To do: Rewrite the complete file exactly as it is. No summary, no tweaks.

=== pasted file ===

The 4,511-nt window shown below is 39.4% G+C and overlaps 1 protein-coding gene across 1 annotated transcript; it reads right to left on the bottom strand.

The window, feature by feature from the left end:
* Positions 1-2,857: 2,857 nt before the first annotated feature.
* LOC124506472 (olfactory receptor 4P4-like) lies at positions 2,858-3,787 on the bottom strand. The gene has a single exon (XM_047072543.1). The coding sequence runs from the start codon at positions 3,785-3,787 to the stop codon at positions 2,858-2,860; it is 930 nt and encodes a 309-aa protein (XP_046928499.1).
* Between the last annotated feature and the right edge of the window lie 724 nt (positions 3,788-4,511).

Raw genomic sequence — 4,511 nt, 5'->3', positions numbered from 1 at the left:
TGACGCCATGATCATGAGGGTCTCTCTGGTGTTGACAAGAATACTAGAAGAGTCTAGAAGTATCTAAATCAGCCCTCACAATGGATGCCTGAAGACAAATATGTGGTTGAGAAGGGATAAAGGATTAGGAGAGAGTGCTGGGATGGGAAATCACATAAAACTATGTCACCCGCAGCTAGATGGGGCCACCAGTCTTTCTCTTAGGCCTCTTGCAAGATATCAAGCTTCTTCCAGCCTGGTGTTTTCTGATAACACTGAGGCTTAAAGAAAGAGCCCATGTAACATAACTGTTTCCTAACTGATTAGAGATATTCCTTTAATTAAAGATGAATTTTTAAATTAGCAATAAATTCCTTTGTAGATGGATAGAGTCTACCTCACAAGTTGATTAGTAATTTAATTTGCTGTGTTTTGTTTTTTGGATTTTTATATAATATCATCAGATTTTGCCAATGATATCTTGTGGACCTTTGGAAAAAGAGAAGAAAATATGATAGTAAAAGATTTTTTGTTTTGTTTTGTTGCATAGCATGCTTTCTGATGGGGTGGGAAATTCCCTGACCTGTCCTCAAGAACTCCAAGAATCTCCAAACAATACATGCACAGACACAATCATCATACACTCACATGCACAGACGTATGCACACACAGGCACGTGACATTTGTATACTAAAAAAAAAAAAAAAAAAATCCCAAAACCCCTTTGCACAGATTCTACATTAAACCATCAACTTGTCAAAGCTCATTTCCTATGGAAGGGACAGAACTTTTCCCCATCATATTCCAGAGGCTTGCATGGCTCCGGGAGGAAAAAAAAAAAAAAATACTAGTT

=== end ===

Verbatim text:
The 4,511-nt window shown below is 39.4% G+C and overlaps 1 protein-coding gene across 1 annotated transcript; it reads right to left on the bottom strand.

The window, feature by feature from the left end:
* Positions 1-2,857: 2,857 nt before the first annotated feature.
* LOC124506472 (olfactory receptor 4P4-like) lies at positions 2,858-3,787 on the bottom strand. The gene has a single exon (XM_047072543.1). The coding sequence runs from the start codon at positions 3,785-3,787 to the stop codon at positions 2,858-2,860; it is 930 nt and encodes a 309-aa protein (XP_046928499.1).
* Between the last annotated feature and the right edge of the window lie 724 nt (positions 3,788-4,511).

Raw genomic sequence — 4,511 nt, 5'->3', positions numbered from 1 at the left:
TGACGCCATGATCATGAGGGTCTCTCTGGTGTTGACAAGAATACTAGAAGAGTCTAGAAGTATCTAAATCAGCCCTCACAATGGATGCCTGAAGACAAATATGTGGTTGAGAAGGGATAAAGGATTAGGAGAGAGTGCTGGGATGGGAAATCACATAAAACTATGTCACCCGCAGCTAGATGGGGCCACCAGTCTTTCTCTTAGGCCTCTTGCAAGATATCAAGCTTCTTCCAGCCTGGTGTTTTCTGATAACACTGAGGCTTAAAGAAAGAGCCCATGTAACATAACTGTTTCCTAACTGATTAGAGATATTCCTTTAATTAAAGATGAATTTTTAAATTAGCAATAAATTCCTTTGTAGATGGATAGAGTCTACCTCACAAGTTGATTAGTAATTTAATTTGCTGTGTTTTGTTTTTTGGATTTTTATATAATATCATCAGATTTTGCCAATGATATCTTGTGGACCTTTGGAAAAAGAGAAGAAAATATGATAGTAAAAGATTTTTTGTTTTGTTTTGTTGCATAGCATGCTTTCTGATGGGGTGGGAAATTCCCTGACCTGTCCTCAAGAACTCCAAGAATCTCCAAACAATACATGCACAGACACAATCATCATACACTCACATGCACAGACGTATGCACACACAGGCACGTGACATTTGTATACTAAAAAAAAAAAAAAAAAAATCCCAAAACCCCTTTGCACAGATTCTACATTAAACCATCAACTTGTCAAAGCTCATTTCCTATGGAAGGGACAGAACTTTTCCCCATCATATTCCAGAGGCTTGCATGGCTCCGGGAGGAAAAAAAAAAAAAAATACTAGTT